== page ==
Open Banking: what does it mean for insurers?
Open Banking is now three years old and has passed the 2.5 million user mark in the UK. What are Open Banking's implications for the insurance industry?
Let's first briefly recap. Open Banking was one of the CMA reforms to shake up the industry and inject new competition, following its retail banking market review. A similar initiative saw the light in Europe with the second payment directive (PSD2).
Open Banking means that consumers should be the ones in control of their financial data, not their bank. It means they should have the option to share their transactional data history with other providers if they estimate they'll benefit from it. The exchange of value is meaningful here as some consumers may feel uncomfortable to share their data and will need to balance this with the benefit they get in return. Consumers could use this to view all their accounts in one place or to share richer data, for instance, to get a better rate for a loan.
Open Banking is a game-changer in that it gives third-parties, bank or not, access to consumers' banking data. In the UK, the CMA mandates that the nine largest banks share their customers' data with Third-Party Providers (TPP), provided the customer gives consent. Companies share data through API's. All Open Banking scheme participants are regulated and must obtain approval from the FCA (or European equivalent).
What does this mean for insurers? Although they do not currently have to participate in Open Banking, it presents them with real opportunities – I would highlight three here:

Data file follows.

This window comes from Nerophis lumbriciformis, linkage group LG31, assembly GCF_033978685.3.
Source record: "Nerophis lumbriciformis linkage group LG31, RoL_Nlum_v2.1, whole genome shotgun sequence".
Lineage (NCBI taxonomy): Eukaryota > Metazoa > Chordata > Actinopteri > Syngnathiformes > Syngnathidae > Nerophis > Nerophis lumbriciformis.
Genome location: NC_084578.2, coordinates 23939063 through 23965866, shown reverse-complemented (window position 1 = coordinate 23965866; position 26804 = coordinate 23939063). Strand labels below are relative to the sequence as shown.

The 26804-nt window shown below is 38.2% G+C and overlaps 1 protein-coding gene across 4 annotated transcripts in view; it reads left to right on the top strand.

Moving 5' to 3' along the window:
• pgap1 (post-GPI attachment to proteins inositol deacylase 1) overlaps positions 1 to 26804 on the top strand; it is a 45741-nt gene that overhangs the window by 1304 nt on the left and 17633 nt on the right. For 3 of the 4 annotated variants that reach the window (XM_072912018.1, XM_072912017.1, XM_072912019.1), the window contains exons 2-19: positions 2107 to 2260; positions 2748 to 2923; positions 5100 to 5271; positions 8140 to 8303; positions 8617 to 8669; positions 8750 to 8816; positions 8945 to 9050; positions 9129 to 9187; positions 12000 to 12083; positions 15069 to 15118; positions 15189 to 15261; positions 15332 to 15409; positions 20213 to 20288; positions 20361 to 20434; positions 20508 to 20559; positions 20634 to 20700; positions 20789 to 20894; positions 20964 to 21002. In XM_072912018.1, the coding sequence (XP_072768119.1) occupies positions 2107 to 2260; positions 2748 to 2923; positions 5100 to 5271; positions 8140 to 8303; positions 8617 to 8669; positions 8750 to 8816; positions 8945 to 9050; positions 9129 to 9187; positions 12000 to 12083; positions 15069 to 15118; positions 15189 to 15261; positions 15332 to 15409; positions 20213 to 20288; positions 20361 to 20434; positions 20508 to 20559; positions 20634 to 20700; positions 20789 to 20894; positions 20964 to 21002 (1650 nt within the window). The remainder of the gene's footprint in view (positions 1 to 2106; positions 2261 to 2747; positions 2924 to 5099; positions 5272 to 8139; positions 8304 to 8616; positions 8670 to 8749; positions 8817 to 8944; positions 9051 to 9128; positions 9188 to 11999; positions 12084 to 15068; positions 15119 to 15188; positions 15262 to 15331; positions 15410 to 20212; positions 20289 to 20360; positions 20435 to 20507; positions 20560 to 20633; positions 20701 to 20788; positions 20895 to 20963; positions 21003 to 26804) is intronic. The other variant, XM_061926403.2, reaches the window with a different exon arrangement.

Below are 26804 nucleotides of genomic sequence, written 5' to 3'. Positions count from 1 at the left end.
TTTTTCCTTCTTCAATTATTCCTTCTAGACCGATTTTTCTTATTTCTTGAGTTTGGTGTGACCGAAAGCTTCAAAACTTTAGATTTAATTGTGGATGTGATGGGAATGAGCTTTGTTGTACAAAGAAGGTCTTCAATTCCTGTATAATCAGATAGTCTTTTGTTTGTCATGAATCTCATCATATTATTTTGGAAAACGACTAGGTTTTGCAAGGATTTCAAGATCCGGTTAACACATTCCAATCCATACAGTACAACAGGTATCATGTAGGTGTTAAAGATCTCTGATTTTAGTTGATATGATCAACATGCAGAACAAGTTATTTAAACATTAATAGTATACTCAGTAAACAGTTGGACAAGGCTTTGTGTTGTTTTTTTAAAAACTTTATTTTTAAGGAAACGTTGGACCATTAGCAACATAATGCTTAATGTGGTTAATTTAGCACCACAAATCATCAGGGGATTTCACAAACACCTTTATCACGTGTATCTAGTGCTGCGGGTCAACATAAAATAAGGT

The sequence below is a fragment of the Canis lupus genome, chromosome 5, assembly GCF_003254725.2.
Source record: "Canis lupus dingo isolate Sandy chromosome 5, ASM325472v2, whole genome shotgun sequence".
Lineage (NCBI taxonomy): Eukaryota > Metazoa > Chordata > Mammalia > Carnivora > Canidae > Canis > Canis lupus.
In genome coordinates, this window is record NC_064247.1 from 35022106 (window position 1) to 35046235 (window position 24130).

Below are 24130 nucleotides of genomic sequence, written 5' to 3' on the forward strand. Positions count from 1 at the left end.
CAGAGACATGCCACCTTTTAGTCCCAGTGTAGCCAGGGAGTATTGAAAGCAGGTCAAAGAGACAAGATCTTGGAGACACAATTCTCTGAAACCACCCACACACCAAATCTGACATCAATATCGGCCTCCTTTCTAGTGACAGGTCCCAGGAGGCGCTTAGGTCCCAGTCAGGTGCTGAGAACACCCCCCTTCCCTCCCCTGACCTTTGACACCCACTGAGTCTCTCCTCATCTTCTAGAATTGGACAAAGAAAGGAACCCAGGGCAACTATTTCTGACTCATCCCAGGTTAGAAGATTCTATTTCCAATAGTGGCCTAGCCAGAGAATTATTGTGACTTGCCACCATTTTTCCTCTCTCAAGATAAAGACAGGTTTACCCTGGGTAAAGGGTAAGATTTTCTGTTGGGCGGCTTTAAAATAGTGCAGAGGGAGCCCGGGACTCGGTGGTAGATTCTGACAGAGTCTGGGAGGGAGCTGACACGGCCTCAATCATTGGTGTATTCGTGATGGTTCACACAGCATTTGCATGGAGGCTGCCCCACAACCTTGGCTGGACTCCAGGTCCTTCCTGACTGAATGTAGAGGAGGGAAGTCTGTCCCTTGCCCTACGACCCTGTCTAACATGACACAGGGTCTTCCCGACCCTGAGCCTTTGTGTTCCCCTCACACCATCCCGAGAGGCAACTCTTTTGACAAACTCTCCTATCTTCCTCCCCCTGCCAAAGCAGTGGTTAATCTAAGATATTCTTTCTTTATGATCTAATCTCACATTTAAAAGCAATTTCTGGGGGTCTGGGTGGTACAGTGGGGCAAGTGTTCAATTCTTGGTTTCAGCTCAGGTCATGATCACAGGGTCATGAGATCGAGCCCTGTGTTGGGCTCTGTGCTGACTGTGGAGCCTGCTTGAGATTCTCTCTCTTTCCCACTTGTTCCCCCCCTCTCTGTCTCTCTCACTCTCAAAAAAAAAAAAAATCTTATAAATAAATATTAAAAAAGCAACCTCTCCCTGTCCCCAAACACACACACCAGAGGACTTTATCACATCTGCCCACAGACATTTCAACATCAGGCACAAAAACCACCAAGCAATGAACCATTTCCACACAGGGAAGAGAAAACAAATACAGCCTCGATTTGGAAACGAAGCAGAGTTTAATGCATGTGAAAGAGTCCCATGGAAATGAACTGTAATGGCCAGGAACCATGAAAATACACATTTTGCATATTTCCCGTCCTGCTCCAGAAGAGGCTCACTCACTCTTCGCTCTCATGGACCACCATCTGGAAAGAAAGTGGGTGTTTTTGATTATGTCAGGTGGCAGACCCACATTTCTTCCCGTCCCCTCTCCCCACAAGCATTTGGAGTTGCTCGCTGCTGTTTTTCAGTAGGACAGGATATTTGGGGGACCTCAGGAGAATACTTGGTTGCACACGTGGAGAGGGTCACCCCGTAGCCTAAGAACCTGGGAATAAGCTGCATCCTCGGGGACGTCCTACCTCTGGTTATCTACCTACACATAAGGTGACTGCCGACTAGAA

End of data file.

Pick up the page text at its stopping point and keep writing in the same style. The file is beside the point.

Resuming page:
1 - Premium Financing – Open Banking enables more precise credit decisions that correspond to each customer's financial situation, leading to fairer outcomes. By accessing more granular transactional data, with customer consent, the underwriter can refine decision models. For instance, information about rent payments and incoming salary is typically not available in bureau reports. Leveraging Open Banking for lending becomes particularly interesting for customers with no credit bureau history / 'thin files' or young drivers.
2 - Policy Pricing – similarly, having the full financial picture through richer data can help improve pricing models for motor, home or general insurance policies.
3 - Payments – Open Banking's Payment Initiation functionality is an opportunity for insurers to reduce the cost of accepting payments vs cards. Customers selecting this payment method on the insurer's checkout page would consent to the insurer requesting the payment directly from the customer's bank account. It would result in no need to fill in the card details or shipping address for the customer, creating a positive user experience. For the insurer, this means the transaction doesn't go through the "cards rails" so there is no interchange involved.
Reducing payment-related costs through this alternative method would undoubtedly be welcomed at a time when fair value exchange will put pressure on margins. With Open Banking now a reality, the regulator is looking at broadening its scope to other financial services, including general insurers and insurance intermediaries.
In Dec 2019, the FCA initiated a call for input on its Open Finance initiative. Its final report and recommendations will be published later this quarter. Depending on the proposed measures and whether large players will be mandated to participate or not, Open Finance could create broader opportunities for insurers and foster more competition with margin erosion.
It will be critical for insurers to get best practices from retail banking to overcome some of the early challenges to accelerate take-up and benefits. The companies that innovate and accelerate the positives that Open Banking brings while addressing game-changing space challenges will move ahead of the broader market.